Thursday 10 March 2016

137) “Another assumption and supposed proof of Earth’s shape, heliocentrists claim that lunar eclipses are caused by the shadow of the ball-Earth occulting the Moon. They claim the Sun, Earth, and Moon spheres perfectly align like three billiard balls in a row so that the Sun’s light casts the Earth’s shadow onto the Moon. Unfortunately for heliocentrists, this explanation is rendered completely invalid due to the fact that lunar eclipses have happened and continue to happen regularly when both the Sun and Moon are still visible together above the horizon! For the Sun’s light to be casting Earth’s shadow onto the Moon, the three bodies must be aligned in a straight 180 degree syzygy, but as early as the time of Pliny, there are records of lunar eclipses happening while both the Sun and Moon are visible in the sky. Therefore the eclipsor of the Moon cannot be the Earth/Earth’s shadow and some other explanation must be sought.”

I find it hard to believe that Dubay is really making such bizarre claims. Is he really going to pretend that we can see an eclipse, with the sun’s apparent disk being covered by the dark outline of the moon in one part of the sky, while at the same time we could see the sun and/or the moon in another part of the sky? Garbage.

Citation please, and a vague unsubstantiated mention of pre-scientific reports from “the time of Pliny” (not by Pliny himself, notice) won’t convince anybody  rational. 

Apparently old Mr Rowbotham is at it again with this claim. He says that “ The Greenwich Royal Observatory recorded that “during the lunar eclipses of July 17th, 1590, November 3rd, 1648, June 16th, 1666, and May 26th, 1668 the moon rose eclipsed whilst the sun was still above the horizon.” “

Which is very odd, considering that the Greenwich Royal Observatory was not founded until 1675, nearly thirty years after Rowbotham claims it observed this! A level of ‘reliability’ that we have come to expect form that source.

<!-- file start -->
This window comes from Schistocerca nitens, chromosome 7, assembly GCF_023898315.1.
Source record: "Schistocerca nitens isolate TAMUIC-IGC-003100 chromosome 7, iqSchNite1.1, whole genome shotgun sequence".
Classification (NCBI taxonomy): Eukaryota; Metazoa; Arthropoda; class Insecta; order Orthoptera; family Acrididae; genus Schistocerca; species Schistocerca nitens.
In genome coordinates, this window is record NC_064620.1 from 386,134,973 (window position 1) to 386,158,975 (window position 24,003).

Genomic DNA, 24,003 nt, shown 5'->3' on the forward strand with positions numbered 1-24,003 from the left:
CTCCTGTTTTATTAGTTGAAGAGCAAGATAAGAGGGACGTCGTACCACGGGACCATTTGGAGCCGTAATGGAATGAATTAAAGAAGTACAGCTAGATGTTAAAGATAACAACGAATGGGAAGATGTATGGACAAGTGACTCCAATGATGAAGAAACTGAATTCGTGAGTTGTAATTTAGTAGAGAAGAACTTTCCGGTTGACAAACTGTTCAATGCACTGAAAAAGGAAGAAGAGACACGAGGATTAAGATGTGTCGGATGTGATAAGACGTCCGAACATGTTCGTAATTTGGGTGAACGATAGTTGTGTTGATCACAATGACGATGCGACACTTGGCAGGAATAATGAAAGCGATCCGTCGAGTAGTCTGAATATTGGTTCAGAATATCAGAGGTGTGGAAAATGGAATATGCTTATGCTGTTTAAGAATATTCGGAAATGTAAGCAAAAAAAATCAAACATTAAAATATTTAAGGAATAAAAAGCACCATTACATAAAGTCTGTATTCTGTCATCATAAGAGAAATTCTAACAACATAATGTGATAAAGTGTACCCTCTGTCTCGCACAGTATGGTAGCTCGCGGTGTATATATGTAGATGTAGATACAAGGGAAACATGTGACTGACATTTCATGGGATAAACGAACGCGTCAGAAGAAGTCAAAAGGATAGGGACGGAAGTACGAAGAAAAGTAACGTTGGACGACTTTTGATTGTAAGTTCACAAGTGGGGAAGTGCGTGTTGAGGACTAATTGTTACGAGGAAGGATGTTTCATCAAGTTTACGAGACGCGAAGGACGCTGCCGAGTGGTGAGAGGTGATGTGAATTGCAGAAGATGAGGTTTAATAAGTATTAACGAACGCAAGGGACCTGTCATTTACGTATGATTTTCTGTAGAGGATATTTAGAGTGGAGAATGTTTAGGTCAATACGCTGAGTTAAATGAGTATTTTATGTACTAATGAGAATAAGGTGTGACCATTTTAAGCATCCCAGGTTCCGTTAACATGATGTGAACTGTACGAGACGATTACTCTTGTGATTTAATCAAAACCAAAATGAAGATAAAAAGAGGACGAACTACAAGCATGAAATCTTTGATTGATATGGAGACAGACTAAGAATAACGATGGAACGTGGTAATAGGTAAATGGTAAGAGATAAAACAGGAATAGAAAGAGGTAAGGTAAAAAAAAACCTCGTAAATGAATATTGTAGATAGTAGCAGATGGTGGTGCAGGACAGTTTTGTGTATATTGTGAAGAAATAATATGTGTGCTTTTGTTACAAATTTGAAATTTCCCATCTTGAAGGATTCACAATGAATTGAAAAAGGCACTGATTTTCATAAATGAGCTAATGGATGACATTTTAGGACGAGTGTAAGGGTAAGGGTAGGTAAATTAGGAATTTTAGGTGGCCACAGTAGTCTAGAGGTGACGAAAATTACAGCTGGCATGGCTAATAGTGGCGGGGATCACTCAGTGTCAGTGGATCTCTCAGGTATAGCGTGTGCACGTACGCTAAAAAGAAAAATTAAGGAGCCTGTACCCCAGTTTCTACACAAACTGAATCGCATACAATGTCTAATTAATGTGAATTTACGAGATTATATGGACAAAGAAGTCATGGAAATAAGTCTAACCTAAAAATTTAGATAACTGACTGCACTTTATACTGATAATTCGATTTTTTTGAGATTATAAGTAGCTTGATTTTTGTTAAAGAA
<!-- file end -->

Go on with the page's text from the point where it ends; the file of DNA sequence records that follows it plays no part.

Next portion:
The explanation given is that, because both can be visible in the sky, this can't happen. As often, I disagree. 

There is a short time where a mirage would be able to show the moon, from the penumbra, in part where it is still day. A mirage isn't even needed; there is just a small timespan near sunrise/sundown where your field of vision carries over the horizon, even more so if you're high up. In fact, it turns out to have happened inAugust, 1989 

(Thanks again, Daimonie)

A lunar eclipse implies that the sun and moon have to be 180° apart from each other as seen from any point of observation on earth.

(picture not to scale!!) 

Atmospheric (astronomical) refraction increases the closer you get to the horizon, where the deviation of light is slightly greater than the apparent diameter of the sun (0.53°).

Thus, for a short period of time it is absolutely possible to see both the sun and the moon during a lunar eclipse. No lunar eclipse in the history of mankind has been observed at noon and that is because this is absolutely impossible.

OK, that seems to be the end of moon madness for now.

1 comment:

  1. Add to this: Lunar eclipses *always* occur when the phase of the moon is full. I wonder what exactly is the explanation for this in the flat Earth "model"...


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